Imagine a world where AI doesn’t just crunch numbers; it speaks, sings, and composes. It’s not just about algorithms, it’s about artistry, creativity, and innovation. Walter Ji, the president of Huawei Consumer Business Group, said: “We used the power of AI to extend the boundaries of what is humanly possible and see the positive role technology might have on modern culture.”

And the completion of Schubert’s Unfinished Symphony is just the beginning.

A Symphony of Possibilities

For those who’ve never heard of it, Bark AI is a cutting-edge AI text-to-speech and music maker that’s taking the tech world by storm. It isn’t just a tool; it’s a creative partner, transforming the way we interact with sounds and music. The main difference between Bark AI and an ordinary text-to-speech generator is that the latter focuses solely on converting text into spoken audio. Bark AI, a fully generative text-to-audio model, not only creates speech but music, background noise and simple sound effects.

What’s especially cool, but also a bit creepy about Bark AI is that it can also produce nonverbal human communications like laughing and crying or even a gentle sigh, which a text-to-speech generator cannot do. As an open-source project, Bark invites collaboration and innovation from nerds and hipsters around the globe. However, due to the way it makes sound pretty much from scratch, BARK currently produces no more than 15 seconds of generated content at a time. But fear not, fellow geeks and voice-over enthusiasts … I’ve got some cool stuff in the works for Bark, such as voice-cloning with AI podcast producer/script writer agents that can produce full stories, as well as sound effects and music from a television or film treatment upload. To name a few interesting tweaks.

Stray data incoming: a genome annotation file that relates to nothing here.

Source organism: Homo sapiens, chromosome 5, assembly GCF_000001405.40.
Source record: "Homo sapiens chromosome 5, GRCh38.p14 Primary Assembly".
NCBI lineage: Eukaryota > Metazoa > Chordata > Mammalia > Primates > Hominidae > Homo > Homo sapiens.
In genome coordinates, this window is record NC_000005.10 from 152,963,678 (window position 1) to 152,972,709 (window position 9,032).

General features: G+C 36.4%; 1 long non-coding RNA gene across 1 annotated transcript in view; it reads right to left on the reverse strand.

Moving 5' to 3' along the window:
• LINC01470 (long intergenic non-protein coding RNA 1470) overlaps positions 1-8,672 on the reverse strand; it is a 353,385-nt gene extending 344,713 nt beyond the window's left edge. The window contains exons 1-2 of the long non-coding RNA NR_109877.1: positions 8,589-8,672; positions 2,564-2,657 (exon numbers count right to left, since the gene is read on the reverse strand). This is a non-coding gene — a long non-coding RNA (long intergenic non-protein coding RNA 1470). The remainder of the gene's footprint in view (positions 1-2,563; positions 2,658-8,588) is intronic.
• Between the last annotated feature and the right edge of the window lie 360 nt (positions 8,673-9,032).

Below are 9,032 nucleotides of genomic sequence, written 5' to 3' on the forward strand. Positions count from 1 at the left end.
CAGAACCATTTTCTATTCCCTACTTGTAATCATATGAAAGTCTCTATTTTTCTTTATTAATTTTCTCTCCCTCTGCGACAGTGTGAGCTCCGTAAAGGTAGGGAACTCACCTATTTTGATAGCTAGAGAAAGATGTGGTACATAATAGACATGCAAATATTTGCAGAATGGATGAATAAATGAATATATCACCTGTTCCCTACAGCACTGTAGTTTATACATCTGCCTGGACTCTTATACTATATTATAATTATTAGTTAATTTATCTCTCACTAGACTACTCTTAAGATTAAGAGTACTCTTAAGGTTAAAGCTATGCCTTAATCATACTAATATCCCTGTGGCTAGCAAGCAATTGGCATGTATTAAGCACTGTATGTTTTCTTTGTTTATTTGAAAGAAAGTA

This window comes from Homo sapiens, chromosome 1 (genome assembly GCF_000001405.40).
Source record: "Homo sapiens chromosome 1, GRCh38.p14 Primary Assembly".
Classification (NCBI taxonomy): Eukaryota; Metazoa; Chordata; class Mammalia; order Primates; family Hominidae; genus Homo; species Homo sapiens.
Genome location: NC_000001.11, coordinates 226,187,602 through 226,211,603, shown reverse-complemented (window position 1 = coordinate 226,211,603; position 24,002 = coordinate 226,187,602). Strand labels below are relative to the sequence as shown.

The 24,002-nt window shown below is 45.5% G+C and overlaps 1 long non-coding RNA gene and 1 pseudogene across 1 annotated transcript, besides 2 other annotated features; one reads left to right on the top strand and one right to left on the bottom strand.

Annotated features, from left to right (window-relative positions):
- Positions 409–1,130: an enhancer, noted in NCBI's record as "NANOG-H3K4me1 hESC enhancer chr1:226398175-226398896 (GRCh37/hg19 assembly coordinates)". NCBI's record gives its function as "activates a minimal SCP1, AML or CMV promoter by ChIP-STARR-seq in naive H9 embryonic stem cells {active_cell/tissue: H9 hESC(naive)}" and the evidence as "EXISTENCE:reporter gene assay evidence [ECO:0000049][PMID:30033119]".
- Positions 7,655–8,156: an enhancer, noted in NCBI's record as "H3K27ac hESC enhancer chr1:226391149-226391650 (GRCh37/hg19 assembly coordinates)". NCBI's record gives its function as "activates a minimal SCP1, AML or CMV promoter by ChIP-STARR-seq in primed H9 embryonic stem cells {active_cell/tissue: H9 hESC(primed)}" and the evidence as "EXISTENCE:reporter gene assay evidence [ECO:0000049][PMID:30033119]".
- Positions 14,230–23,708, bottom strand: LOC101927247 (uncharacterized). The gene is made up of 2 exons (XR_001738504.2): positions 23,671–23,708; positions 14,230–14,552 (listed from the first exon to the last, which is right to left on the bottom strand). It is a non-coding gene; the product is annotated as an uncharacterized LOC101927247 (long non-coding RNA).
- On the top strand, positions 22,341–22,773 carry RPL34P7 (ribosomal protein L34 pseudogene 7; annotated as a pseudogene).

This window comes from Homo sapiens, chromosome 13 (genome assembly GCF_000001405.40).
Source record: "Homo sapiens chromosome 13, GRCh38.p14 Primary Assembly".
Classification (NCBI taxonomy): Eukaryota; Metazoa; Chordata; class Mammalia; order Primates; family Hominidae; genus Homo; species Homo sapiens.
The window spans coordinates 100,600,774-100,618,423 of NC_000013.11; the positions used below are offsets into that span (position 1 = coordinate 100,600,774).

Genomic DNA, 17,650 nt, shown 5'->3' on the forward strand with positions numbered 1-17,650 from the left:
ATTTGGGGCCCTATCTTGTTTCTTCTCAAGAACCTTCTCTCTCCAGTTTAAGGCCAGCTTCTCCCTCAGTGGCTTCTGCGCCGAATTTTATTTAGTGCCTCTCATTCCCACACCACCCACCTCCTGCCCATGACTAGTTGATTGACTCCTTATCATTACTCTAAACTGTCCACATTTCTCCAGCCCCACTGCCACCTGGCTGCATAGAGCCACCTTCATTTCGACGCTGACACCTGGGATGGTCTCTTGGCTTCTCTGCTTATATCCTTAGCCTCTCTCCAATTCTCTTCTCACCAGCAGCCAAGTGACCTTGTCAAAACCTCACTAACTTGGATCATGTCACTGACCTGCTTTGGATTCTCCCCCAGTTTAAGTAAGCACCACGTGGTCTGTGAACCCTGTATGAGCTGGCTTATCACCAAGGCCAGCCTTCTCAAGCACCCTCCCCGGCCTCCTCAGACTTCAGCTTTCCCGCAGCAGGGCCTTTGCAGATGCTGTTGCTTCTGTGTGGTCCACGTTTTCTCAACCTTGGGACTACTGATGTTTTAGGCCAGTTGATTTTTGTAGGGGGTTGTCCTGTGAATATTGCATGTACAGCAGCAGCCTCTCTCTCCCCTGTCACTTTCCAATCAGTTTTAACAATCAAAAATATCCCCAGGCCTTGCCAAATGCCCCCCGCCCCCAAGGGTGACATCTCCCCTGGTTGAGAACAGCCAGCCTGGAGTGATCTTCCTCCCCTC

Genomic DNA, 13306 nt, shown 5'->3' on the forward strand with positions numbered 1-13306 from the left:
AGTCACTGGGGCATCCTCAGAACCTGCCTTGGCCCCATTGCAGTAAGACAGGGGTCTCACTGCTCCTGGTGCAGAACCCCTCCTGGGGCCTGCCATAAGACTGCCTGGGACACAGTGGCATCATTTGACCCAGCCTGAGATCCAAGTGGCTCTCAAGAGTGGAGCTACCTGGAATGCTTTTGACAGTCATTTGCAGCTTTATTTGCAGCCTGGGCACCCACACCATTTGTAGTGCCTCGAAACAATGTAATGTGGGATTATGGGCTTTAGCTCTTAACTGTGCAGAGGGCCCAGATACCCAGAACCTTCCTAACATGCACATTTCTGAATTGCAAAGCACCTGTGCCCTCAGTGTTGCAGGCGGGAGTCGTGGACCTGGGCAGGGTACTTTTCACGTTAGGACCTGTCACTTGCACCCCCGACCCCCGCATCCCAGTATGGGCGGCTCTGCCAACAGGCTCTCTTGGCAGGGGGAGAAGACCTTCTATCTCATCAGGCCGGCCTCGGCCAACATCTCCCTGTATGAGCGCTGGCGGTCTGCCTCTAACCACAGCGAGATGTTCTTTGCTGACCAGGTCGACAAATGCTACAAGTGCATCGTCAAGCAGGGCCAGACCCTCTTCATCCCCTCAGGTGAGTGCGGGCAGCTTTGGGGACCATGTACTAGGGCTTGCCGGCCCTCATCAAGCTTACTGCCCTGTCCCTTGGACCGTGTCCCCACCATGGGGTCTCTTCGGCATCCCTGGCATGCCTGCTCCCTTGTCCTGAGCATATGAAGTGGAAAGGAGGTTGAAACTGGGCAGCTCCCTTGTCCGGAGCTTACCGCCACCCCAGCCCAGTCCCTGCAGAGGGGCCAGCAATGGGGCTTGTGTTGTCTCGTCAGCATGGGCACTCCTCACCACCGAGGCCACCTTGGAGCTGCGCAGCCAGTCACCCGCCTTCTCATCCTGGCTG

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So here’s the deal. AI like this is a bridge between the past and present, the classical and the contemporary. It’s a symphony that’s playing a magical new tune, one that’s both timeless and revolutionary.

To quote Don Equis, the Most Interesting Man In the World, “Stay thirsty my friends…”

Or to put it another way, ChatGPT will soon run locally on the same device you use to swipe right or left for the next shallow picture to show up. Ready or not, like it or not, the future’s upon us here, now, and it’s just going to keep racing along full tilt. I suggest we take a collective deep breath and try to keep pace ….

Maybe with some Schubert blasting in the earbuds.

Next: Sorry. Artificial Intelligence WILL Eventually Replace Showrunners, Writers and Actors

About the author:

Jose Perez lives at the intersection of entertainment and technology. With a history in acting, filmmaking, producing, and writing, Joey transitioned into the digital world, becoming a frontrunner in the application of generative AI models in creative domains. He’s held key roles in various industries where he led successful digital marketing strategies. A lifelong learner, Joey has honed his skills through certifications in Google Digital Marketing & E-commerce and Film and TV Industry from NYU. Always ahead of the curve, Joey Perez is an advocate for the ethical application of AI and is keen to shape the future of the entertainment industry.